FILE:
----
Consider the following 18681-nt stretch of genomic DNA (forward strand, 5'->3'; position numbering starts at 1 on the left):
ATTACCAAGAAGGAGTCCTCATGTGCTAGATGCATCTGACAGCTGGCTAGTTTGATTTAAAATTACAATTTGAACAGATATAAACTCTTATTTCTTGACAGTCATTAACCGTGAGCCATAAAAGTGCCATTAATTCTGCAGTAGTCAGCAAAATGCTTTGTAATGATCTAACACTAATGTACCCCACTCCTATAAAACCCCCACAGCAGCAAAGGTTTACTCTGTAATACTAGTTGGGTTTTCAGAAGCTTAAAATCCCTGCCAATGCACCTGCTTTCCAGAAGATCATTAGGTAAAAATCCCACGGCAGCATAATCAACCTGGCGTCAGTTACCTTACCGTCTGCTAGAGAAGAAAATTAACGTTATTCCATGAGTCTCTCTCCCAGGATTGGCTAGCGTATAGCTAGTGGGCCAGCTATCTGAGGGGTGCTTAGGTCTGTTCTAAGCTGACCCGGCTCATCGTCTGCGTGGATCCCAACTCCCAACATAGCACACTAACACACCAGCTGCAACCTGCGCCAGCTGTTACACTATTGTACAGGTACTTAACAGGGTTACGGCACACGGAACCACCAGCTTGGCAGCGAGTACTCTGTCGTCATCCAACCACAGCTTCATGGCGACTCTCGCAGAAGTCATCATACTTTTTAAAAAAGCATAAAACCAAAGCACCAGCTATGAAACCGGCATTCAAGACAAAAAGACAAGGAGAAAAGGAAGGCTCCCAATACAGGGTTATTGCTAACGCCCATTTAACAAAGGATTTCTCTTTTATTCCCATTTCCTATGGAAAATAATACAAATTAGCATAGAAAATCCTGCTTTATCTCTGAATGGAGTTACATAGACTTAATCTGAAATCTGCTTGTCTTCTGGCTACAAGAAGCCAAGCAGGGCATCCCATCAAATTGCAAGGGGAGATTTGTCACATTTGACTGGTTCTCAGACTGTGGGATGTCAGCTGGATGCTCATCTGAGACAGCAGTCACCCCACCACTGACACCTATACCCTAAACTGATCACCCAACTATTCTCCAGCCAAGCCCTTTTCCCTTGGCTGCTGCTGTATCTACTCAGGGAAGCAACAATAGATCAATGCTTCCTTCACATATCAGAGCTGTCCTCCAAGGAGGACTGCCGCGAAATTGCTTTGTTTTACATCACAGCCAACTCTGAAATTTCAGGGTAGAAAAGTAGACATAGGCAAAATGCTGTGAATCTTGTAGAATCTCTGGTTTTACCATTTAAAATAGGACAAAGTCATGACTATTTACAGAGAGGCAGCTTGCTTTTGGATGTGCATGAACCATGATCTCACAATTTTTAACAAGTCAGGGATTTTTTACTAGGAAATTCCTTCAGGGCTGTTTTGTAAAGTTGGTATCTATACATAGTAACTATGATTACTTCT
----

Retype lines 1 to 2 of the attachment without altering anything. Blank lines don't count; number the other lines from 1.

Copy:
Consider the following 18681-nt stretch of genomic DNA (forward strand, 5'->3'; position numbering starts at 1 on the left):
ATTACCAAGAAGGAGTCCTCATGTGCTAGATGCATCTGACAGCTGGCTAGTTTGATTTAAAATTACAATTTGAACAGATATAAACTCTTATTTCTTGACAGTCATTAACCGTGAGCCATAAAAGTGCCATTAATTCTGCAGTAGTCAGCAAAATGCTTTGTAATGATCTAACACTAATGTACCCCACTCCTATAAAACCCCCACAGCAGCAAAGGTTTACTCTGTAATACTAGTTGGGTTTTCAGAAGCTTAAAATCCCTGCCAATGCACCTGCTTTCCAGAAGATCATTAGGTAAAAATCCCACGGCAGCATAATCAACCTGGCGTCAGTTACCTTACCGTCTGCTAGAGAAGAAAATTAACGTTATTCCATGAGTCTCTCTCCCAGGATTGGCTAGCGTATAGCTAGTGGGCCAGCTATCTGAGGGGTGCTTAGGTCTGTTCTAAGCTGACCCGGCTCATCGTCTGCGTGGATCCCAACTCCCAACATAGCACACTAACACACCAGCTGCAACCTGCGCCAGCTGTTACACTATTGTACAGGTACTTAACAGGGTTACGGCACACGGAACCACCAGCTTGGCAGCGAGTACTCTGTCGTCATCCAACCACAGCTTCATGGCGACTCTCGCAGAAGTCATCATACTTTTTAAAAAAGCATAAAACCAAAGCACCAGCTATGAAACCGGCATTCAAGACAAAAAGACAAGGAGAAAAGGAAGGCTCCCAATACAGGGTTATTGCTAACGCCCATTTAACAAAGGATTTCTCTTTTATTCCCATTTCCTATGGAAAATAATACAAATTAGCATAGAAAATCCTGCTTTATCTCTGAATGGAGTTACATAGACTTAATCTGAAATCTGCTTGTCTTCTGGCTACAAGAAGCCAAGCAGGGCATCCCATCAAATTGCAAGGGGAGATTTGTCACATTTGACTGGTTCTCAGACTGTGGGATGTCAGCTGGATGCTCATCTGAGACAGCAGTCACCCCACCACTGACACCTATACCCTAAACTGATCACCCAACTATTCTCCAGCCAAGCCCTTTTCCCTTGGCTGCTGCTGTATCTACTCAGGGAAGCAACAATAGATCAATGCTTCCTTCACATATCAGAGCTGTCCTCCAAGGAGGACTGCCGCGAAATTGCTTTGTTTTACATCACAGCCAACTCTGAAATTTCAGGGTAGAAAAGTAGACATAGGCAAAATGCTGTGAATCTTGTAGAATCTCTGGTTTTACCATTTAAAATAGGACAAAGTCATGACTATTTACAGAGAGGCAGCTTGCTTTTGGATGTGCATGAACCATGATCTCACAATTTTTAACAAGTCAGGGATTTTTTACTAGGAAATTCCTTCAGGGCTGTTTTGTAAAGTTGGTATCTATACATAGTAACTATGATTACTTCT